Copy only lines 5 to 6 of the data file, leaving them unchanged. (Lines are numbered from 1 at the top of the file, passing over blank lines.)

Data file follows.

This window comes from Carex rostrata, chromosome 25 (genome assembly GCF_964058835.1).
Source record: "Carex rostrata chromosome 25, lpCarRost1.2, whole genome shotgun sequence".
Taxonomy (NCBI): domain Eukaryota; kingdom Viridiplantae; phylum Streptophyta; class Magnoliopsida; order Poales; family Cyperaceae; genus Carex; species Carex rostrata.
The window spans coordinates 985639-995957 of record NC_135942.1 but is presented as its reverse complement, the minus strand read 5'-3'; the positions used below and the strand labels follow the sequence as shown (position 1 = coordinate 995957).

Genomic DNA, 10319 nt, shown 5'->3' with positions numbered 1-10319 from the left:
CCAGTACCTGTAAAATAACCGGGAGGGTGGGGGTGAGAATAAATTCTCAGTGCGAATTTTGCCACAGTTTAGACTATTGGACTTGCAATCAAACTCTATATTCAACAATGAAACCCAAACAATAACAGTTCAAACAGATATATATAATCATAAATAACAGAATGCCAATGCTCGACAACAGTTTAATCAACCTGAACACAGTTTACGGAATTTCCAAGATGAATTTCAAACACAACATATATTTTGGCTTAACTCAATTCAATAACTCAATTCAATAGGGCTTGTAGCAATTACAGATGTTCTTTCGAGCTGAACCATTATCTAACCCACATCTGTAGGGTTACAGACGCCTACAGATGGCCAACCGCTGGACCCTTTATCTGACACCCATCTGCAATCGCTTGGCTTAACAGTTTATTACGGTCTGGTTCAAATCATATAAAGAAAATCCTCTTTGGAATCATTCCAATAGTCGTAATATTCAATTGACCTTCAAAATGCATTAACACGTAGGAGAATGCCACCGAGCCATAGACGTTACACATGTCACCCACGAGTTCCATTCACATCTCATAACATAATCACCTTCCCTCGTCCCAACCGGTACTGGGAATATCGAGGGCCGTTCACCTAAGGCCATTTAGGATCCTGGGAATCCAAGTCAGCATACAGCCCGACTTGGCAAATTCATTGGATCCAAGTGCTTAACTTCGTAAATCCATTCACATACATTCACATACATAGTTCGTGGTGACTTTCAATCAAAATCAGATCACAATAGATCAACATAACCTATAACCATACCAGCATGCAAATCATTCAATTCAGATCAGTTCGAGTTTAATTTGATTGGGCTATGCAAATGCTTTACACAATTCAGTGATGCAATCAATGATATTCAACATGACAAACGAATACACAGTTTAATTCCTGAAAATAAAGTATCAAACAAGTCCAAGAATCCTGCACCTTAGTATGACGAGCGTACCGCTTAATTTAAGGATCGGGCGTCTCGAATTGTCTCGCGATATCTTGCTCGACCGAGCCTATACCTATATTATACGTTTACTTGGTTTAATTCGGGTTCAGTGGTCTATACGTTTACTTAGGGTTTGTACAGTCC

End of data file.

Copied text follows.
Genomic DNA, 10319 nt, shown 5'->3' with positions numbered 1-10319 from the left:
CCAGTACCTGTAAAATAACCGGGAGGGTGGGGGTGAGAATAAATTCTCAGTGCGAATTTTGCCACAGTTTAGACTATTGGACTTGCAATCAAACTCTATATTCAACAATGAAACCCAAACAATAACAGTTCAAACAGATATATATAATCATAAATAACAGAATGCCAATGCTCGACAACAGTTTAATCAACCTGAACACAGTTTACGGAATTTCCAAGATGAATTTCAAACACAACATATATTTTGGCTTAACTCAATTCAATAACTCAATTCAATAGGGCTTGTAGCAATTACAGATGTTCTTTCGAGCTGAACCATTATCTAACCCACATCTGTAGGGTTACAGACGCCTACAGATGGCCAACCGCTGGACCCTTTATCTGACACCCATCTGCAATCGCTTGGCTTAACAGTTTATTACGGTCTGGTTCAAATCATATAAAGAAAATCCTCTTTGGAATCATTCCAATAGTCGTAATATTCAATTGACCTTCAAAATGCATTAACACGTAGGAGAATGCCACCGAGCCATAGACGTTACACATGTCACCCACGAGTTCCATTCACATCTCATAACATAATCACCTTCCCTCGTCCCAACCGGTACTGGGAATATCGAGGGCCGTTCACCTAAGGCCATTTAGGATCCTGGGAATCCAAGTCAGCATACAGCCCGACTTGGCAAATTCATTGGATCCAAGTGCTTAACTTCGTAAATCCATTCACATACATTCACATACATAGTTCGTGGTGACTTTCAATCAAAATCAGATCACAATAGATCAACATAACCTATAACCATACCAGCATGCAAATCATTCAATTCAGATCAGTTCGAGTTTAATTTGATTGGGCTATGCAAATGCTTTACACAATTCAGTGATGCAATCAATGATATTCAACATGACAAACGAATACACAGTTTAATTCCTGAAAATAAAGTATCAAACAAGTCCAAGAATCCTGCACCTTAGTATGACGAGCGTACCGCTTAATTTAAGGATCGGGCGTCTCGAATTGTCTCGCGATATCTTGCTCGACCGAGCCTATACCTATATTATACGTTTACTTGGTTTAATTCGGGTTCAGTGGTCTATACGTTTACTTAGGGTTTGTACAGTCC